Amazon is famous for its “No PowerPoint” policy for meetings, requiring that those calling meetings for any new idea, project, or effort write a narrative document to describe the ins-and-outs of what’s on the table for discussion. These documents get circulated to all the right people beforehand for review, so that the team can really drill in on an aligned objective for the meeting with clear data at their fingertips about the pros and cons.
This piece talks about the experience with this process first-hand from a former employee, bulleted out to help understand how it works:
Understand what you are trying to accomplish with the document (as with anything you write). For example, is this a new project that you want to undertake (product you want to build)? Is this a significant change to a planned launch date or feature set (especially of a high-visibility project)? Is this just more of a status update? Is it an answer to a specific question or request that Jeff made, or is this something that you are bringing to him? One of the hardest types of docs to write was basically a “de-commit” document (Amazon is big on “disagree and commit,” so if you are coming back and wanting to de-commit to something previously agreed, you really had to have your data and logic clear as to what had changed since the plan was committed.)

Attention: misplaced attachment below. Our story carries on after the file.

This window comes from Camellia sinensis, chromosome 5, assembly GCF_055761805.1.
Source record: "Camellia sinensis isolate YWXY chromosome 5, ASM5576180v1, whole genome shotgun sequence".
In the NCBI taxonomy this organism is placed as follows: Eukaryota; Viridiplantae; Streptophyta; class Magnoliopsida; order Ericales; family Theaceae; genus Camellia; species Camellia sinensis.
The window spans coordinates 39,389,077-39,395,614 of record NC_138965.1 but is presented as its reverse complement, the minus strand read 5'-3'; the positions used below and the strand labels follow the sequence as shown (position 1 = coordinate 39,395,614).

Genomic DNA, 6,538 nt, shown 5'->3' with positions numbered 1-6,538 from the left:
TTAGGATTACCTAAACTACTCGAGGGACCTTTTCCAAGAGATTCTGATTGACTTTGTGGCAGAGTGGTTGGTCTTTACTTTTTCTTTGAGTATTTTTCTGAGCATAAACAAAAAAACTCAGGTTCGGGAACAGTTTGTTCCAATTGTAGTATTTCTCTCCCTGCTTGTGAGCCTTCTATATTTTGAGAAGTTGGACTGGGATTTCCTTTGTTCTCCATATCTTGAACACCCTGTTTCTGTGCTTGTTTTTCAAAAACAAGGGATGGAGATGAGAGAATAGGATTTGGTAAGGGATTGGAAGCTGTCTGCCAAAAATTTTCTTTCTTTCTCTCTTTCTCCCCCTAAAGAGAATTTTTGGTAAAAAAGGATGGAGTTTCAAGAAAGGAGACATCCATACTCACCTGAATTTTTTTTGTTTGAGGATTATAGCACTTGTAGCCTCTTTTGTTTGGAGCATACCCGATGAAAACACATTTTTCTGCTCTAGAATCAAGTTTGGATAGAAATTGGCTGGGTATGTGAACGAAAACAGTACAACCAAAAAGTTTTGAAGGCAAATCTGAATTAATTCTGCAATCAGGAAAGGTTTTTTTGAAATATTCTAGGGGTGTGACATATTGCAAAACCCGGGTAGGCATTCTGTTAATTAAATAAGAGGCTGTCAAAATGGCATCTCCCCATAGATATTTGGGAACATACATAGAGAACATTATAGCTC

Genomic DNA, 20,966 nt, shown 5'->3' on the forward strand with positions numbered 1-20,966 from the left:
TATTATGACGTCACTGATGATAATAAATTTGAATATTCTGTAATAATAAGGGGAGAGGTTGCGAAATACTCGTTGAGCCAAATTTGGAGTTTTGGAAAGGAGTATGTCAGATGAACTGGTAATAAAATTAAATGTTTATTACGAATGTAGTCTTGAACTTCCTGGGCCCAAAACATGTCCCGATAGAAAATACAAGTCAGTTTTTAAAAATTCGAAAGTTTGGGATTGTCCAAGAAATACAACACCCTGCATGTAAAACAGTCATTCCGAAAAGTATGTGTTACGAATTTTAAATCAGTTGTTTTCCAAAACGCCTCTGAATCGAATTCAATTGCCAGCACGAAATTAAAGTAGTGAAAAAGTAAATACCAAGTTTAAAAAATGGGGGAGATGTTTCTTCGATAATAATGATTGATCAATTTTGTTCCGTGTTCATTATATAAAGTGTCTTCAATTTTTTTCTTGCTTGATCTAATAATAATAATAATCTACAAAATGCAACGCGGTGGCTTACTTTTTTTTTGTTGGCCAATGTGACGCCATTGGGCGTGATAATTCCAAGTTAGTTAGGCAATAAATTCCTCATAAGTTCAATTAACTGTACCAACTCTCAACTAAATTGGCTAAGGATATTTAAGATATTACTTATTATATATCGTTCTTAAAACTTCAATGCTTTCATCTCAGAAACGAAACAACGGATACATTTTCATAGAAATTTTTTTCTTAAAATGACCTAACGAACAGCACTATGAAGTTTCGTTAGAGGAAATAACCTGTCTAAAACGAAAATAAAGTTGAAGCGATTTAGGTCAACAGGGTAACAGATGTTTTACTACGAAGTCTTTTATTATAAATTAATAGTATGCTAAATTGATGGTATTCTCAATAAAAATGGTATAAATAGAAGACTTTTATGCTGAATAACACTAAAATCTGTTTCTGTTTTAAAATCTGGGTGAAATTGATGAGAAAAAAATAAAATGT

I’ve always admired this idea, as I’m a firm believer that writing is one of the best thinking tools around. Human brains are terrible at holding on to lots of discrete information and webbing it all together. Building these behaviors into the organizational culture would embed critical thinking more deeply and democratically across the whole team.